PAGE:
Residential Credit: Deleveraging and Regulatory Changes Provide Opportunity

November 30, 2019
  • Over the past 10 years, U.S. households have significantly de-levered and de-risked their balance sheets, standing in sharp contrast to the incremental leverage and risk added by U.S. corporate borrowers and the federal government.
  • Leverage in the housing system has declined significantly with the ratio of mortgage debt to GDP declining to 49% today from 74% in 2009. Mortgage debt to GDP is at its lowest since 3Q 2001.[1]
  • Housing fundamentals remain strong with vacancy rates at multi-decade lows driven by steady and above-trend demand for housing and a persistent undersupply of new housing.[2]
  • Limited credit availability post-crisis has restricted the expansion of mortgage debt as lenders have focused on originating qualified mortgages (“QM”).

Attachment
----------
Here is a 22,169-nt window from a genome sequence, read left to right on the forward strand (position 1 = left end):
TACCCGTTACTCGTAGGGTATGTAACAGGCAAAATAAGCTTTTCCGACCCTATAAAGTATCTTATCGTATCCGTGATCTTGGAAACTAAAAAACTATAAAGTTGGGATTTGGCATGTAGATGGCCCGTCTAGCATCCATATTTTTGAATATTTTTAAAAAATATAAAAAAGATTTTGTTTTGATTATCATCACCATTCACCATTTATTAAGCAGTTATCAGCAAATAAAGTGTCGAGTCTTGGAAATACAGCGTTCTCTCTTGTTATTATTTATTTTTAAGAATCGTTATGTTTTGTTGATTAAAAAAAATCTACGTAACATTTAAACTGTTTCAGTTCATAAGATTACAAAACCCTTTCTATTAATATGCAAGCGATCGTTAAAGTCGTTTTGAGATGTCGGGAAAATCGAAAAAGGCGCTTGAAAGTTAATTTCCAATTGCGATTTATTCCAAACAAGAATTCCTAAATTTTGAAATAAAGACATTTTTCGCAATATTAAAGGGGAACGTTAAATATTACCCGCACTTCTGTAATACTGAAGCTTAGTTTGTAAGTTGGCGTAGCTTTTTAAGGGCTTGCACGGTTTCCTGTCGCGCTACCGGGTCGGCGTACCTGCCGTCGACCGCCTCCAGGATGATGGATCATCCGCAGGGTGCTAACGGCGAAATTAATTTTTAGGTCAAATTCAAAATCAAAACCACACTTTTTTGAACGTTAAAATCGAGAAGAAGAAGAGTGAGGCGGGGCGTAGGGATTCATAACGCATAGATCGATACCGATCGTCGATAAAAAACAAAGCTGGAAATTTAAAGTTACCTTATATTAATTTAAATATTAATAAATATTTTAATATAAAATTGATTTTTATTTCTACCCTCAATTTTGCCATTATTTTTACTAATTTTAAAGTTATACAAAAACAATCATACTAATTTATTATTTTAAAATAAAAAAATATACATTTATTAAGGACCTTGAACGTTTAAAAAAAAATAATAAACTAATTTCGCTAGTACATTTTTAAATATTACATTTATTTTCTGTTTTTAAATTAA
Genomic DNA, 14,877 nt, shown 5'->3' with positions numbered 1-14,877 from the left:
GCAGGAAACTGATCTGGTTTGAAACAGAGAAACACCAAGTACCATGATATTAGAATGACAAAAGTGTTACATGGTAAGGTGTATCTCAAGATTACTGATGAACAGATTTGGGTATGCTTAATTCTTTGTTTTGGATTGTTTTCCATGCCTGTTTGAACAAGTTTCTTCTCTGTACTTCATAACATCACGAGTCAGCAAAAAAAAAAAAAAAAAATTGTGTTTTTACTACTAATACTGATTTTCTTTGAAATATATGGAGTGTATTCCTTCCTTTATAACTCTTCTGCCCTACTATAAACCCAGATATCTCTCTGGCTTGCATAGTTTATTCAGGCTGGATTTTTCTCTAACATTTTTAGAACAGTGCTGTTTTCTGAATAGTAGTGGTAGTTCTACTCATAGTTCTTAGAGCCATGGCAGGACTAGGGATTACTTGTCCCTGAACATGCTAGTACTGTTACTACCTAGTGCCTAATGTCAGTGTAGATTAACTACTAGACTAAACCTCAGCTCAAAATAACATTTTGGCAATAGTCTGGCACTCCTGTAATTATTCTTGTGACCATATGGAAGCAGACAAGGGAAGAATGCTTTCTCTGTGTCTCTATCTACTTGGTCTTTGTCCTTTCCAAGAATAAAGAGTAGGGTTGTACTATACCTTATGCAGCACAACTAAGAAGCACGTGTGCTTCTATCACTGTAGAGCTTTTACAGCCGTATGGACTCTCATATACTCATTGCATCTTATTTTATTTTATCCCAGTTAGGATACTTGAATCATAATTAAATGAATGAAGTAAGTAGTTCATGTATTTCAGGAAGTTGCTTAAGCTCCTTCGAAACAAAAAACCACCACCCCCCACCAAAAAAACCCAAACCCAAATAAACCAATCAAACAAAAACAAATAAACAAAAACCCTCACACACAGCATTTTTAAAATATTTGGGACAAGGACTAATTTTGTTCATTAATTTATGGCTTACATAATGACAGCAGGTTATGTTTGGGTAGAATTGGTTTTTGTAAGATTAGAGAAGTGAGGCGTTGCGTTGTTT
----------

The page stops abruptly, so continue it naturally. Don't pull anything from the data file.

• Non-QM borrowers, which include self-employed borrowers or those with alternative incomes, expanded or near-prime credit borrowers with recent credit events, and investor loans to single-family rental owners, are especially underserved by the current regulatory framework.
  • We believe there is a growing opportunity for private capital to responsibly expand lending to these creditworthy borrowers that may increase based on proposed administrative mortgage finance reforms to reduce the government’s footprint in the mortgage market.

[1] Board of Governors of the Federal Reserve System, Household Debt Service and Financial Obligations Ratios.

[2] U.S. Census Bureau, Housing Vacancies and Homeownership Report, Table 8a, as of 2Q’19.


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